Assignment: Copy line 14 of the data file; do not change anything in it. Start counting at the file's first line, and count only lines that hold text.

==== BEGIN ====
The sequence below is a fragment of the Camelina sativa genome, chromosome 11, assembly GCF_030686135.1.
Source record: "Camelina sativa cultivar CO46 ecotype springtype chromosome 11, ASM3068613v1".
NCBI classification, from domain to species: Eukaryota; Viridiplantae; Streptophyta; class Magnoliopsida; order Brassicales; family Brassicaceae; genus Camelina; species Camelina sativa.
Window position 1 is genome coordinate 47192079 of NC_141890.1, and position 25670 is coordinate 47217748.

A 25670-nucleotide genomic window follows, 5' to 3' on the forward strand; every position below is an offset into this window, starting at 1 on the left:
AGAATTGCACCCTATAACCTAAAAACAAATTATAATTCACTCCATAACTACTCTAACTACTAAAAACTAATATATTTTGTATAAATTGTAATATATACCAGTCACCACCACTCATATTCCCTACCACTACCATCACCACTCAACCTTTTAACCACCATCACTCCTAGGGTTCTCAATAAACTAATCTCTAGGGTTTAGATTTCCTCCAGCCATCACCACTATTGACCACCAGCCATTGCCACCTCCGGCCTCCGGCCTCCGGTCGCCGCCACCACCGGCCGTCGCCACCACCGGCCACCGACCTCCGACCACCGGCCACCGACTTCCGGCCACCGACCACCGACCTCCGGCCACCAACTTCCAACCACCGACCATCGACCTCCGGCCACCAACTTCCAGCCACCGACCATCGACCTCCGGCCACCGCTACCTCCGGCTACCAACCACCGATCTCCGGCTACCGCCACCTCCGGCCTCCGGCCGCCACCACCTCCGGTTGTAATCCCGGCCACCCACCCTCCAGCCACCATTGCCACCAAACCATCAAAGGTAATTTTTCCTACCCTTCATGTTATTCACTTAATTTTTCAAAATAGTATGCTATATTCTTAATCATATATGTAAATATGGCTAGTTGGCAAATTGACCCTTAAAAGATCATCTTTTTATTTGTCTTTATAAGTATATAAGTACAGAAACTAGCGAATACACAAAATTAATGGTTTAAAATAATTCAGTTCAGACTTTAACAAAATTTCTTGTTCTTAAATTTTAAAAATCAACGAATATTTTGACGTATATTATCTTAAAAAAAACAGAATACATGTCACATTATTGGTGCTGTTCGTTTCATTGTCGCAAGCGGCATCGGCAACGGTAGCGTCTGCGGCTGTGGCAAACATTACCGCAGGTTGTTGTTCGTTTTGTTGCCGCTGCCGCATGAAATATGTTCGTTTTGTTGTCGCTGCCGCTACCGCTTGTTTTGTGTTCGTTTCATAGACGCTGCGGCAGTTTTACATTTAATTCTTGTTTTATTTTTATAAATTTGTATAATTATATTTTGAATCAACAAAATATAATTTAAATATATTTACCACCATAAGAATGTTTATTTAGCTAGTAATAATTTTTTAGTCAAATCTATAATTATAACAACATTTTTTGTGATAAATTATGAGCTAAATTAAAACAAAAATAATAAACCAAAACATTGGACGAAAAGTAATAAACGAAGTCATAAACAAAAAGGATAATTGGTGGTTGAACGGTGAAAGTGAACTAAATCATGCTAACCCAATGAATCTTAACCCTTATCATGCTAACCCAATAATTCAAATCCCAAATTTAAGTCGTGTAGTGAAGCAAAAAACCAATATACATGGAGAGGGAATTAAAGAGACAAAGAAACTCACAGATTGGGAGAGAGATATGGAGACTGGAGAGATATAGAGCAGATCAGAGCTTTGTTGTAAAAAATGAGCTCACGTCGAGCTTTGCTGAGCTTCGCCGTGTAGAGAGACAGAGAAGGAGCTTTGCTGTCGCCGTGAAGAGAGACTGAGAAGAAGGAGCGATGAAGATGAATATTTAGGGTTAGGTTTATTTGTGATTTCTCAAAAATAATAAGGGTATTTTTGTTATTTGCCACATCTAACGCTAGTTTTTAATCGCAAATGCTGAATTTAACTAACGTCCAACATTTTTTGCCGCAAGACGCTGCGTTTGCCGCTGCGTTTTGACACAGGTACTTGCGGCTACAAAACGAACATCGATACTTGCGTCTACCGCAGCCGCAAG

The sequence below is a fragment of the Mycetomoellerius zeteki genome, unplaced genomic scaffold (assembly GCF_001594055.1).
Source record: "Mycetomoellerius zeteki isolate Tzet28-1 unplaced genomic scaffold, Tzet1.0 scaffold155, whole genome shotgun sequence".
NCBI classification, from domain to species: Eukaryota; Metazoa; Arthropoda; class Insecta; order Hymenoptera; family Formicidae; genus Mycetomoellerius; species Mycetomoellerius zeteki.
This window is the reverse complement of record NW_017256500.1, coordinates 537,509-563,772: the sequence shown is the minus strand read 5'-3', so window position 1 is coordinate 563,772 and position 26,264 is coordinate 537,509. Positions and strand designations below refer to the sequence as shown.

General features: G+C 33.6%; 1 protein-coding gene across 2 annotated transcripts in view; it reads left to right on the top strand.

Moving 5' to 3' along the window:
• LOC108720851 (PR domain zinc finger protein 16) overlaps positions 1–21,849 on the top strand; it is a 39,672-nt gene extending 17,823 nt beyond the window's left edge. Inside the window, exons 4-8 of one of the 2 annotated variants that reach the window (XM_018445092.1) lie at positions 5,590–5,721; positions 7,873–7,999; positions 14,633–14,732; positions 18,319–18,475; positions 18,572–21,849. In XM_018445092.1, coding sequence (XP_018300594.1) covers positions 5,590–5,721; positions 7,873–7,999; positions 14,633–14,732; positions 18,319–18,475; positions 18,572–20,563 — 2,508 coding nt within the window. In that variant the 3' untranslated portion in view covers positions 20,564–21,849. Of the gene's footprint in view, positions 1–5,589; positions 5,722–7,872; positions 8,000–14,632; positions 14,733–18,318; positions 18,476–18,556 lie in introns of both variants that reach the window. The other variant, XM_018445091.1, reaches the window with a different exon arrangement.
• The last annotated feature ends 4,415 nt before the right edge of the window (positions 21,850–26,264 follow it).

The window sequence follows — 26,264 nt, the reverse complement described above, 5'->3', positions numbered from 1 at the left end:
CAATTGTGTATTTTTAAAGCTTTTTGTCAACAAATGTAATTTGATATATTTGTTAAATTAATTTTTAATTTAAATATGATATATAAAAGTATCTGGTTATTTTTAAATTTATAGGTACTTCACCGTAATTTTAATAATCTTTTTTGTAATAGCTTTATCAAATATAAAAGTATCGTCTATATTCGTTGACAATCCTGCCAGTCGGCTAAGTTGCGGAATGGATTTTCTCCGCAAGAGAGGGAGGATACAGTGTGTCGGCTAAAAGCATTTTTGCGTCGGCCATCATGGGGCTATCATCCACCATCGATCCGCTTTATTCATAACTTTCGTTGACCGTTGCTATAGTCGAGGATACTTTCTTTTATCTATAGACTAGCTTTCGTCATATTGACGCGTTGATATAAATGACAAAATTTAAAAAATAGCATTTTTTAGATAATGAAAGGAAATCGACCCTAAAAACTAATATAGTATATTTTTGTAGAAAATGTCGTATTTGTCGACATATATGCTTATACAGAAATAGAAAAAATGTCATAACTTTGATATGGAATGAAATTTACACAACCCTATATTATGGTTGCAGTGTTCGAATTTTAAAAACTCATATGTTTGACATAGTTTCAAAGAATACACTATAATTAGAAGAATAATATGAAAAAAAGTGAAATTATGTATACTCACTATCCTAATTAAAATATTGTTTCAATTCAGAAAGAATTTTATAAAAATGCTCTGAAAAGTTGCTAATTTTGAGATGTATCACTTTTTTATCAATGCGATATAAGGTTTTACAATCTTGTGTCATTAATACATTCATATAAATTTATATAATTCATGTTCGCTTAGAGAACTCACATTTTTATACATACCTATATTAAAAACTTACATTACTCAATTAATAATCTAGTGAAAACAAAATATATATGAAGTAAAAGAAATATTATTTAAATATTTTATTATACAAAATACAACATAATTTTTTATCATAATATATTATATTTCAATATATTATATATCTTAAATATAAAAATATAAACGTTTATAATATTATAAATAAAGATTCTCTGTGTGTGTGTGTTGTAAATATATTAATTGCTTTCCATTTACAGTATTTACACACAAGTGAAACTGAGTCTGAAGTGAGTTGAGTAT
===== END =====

• The last annotated feature ends 4,415 nt before the right edge of the window (positions 21,850–26,264 follow it).